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The Torch of Friendship
333 Losoya Street
Artist: Sebastián, 2002

Certainly the most iconic piece of art San Antonio has to offer, La Antorcha de la Amistad (The Torch of Friendship) was commissioned as a gift, a token of goodwill between the Mexican government and the City of San Antonio.


Unity Plaza
315 South Santa Rosa Avenue
Artist: Jefre Manuel, 2012

Located at the city’s new Public Works headquarters, this massively interesting piece of art honors the service men and women who protect city. An 18,000-sqft. mosaic map of San Antonio is illuminated at night and features two 16 ft steel silhouettes of an officer and a fireman.


West River Bank, North of Mission Road
Artist: Arne Quinze, 2016

Whispers was imagined as a portal between Mission San Juan and the River, placed along the walking path and created with colors that reference local wildflowers.


The Grotto
1277 Camden St.
Artist: Carlos Cortes, 2009

Located at a bend in the San Antonio River between the Camden and Newell Street Bridges, this three-story sculpture is one of the most popular public art projects on the Riverwalk’s Museum Reach.

Flickr/Jennifer Roberts

Fiesta Tower
600 Soledad
Artist: Dale Chihuly, 2003

Commissioned in celebration of the San Antonio Public Library's Centennial 13 years ago, this monumental tower of blown glass towers over the open atrium of the Central Library on the second floor, complementing the building's bold colors and sharp geometry.


The Saga at San Fernando Cathedral
115 W. Main Plaza
Artist: Xavier de Richemont, 2014

You've probably seen it plastered all over your Instagram feed, but it's so worth seeing in real life. Four days a week at multiple times nightly, San Fernando Cathedral is lit up with a 24-minute laser light show that's truly spectacular.


Golden Age
8400 NW Military Hwy
Artist: Anne Wallace, 2013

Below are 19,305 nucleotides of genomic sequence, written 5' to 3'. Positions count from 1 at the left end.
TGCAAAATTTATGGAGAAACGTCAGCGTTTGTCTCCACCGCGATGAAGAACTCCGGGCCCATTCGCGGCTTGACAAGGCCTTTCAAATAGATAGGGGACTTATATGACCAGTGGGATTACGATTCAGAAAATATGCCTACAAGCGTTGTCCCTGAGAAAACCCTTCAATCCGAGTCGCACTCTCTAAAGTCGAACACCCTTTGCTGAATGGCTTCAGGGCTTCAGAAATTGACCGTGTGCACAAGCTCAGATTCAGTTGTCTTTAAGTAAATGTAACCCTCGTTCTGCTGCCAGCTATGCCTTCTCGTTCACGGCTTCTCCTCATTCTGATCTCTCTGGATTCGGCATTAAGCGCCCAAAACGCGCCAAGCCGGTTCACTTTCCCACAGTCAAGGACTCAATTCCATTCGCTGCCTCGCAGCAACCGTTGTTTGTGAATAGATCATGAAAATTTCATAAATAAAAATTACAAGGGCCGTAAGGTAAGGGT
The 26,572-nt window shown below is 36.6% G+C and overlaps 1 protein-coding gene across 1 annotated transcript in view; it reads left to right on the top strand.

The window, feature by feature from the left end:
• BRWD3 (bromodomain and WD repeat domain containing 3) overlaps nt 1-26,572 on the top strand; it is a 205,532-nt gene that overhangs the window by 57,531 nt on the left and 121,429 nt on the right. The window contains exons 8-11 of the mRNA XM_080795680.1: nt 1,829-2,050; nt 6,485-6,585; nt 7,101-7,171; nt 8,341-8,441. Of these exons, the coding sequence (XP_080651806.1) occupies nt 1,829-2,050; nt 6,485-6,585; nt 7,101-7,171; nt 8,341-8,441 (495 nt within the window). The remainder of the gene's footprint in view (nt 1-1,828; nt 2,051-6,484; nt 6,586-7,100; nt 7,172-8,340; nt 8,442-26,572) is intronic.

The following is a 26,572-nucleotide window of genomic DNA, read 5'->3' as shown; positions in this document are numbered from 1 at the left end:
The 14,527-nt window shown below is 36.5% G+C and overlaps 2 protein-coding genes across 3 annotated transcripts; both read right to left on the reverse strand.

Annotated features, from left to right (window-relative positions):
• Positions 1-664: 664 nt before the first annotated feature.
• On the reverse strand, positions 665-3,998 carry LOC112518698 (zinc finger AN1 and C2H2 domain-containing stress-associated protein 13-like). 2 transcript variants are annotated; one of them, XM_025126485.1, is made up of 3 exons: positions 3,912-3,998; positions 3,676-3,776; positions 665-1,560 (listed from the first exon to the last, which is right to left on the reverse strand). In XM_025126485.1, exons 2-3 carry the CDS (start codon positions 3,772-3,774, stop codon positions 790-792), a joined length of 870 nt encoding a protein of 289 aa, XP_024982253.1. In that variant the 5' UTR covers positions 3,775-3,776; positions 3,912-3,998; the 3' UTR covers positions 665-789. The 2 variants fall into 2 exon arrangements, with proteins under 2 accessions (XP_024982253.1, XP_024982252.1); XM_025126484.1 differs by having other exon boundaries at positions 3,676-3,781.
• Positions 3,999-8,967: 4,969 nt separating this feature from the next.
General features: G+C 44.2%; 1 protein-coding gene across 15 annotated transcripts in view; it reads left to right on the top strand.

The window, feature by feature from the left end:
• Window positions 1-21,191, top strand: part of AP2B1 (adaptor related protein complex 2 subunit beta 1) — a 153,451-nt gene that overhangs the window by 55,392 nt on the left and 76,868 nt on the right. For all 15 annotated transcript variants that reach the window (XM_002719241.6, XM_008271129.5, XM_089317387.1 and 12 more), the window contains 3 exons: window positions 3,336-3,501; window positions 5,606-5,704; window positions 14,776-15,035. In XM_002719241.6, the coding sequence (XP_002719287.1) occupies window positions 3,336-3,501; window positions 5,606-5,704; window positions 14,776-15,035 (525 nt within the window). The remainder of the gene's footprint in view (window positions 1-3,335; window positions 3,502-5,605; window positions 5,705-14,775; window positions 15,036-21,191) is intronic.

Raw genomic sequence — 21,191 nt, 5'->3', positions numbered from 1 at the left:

Right beside the brand spankin' new Urban Ecology Center in Phil Hardberger Park West is a cluster of three irrigator wheels clad in reflective hardware. The UFO-like installations sit among the restored savanna grasses, sparkling in the light and recalling the natural effect of a wildfire.


Wickiup Overlook
4700 Old Pearsall Rd
Artist: Buster Simpson, 2016

In the middle of San Antonio's newest Pearsall Park in southwest San Antonio, Wickiup Overlook is an embellished shade structure complete with seating that also doubles as an art installation.


6000 N. New Braunfels
Artist: Philip Grausman, 2007

Viewable both form the road and up-close and personal from the grass, Victoria is a stainless steel sculpture of a head on permanent diaplay on the grounds of the McNay Art Museum.


Chris Park
111 Camp St.
Artist: Teresita Fernández, 2007

Outside of the Linda Pace Foundation gallery is Chris Park, a small oasis of foliage and art. Scattered throughout the outdoor space are five pieces by Teresita Hernández, including her Journal Benches (pictured), a fountain and more.


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Open Hand, Open Mind, Open Heart
1101 Iowa Street
Artist: Douglas Kornfelt, 2015

Inspired by Dr. Martin Luther King Jr.’s message of nonviolence, this spectacular, 32-foot tall sculpture in Sullivan Park faces San Antonio’s downtown skyline.

Facebook/Public Art San Antonio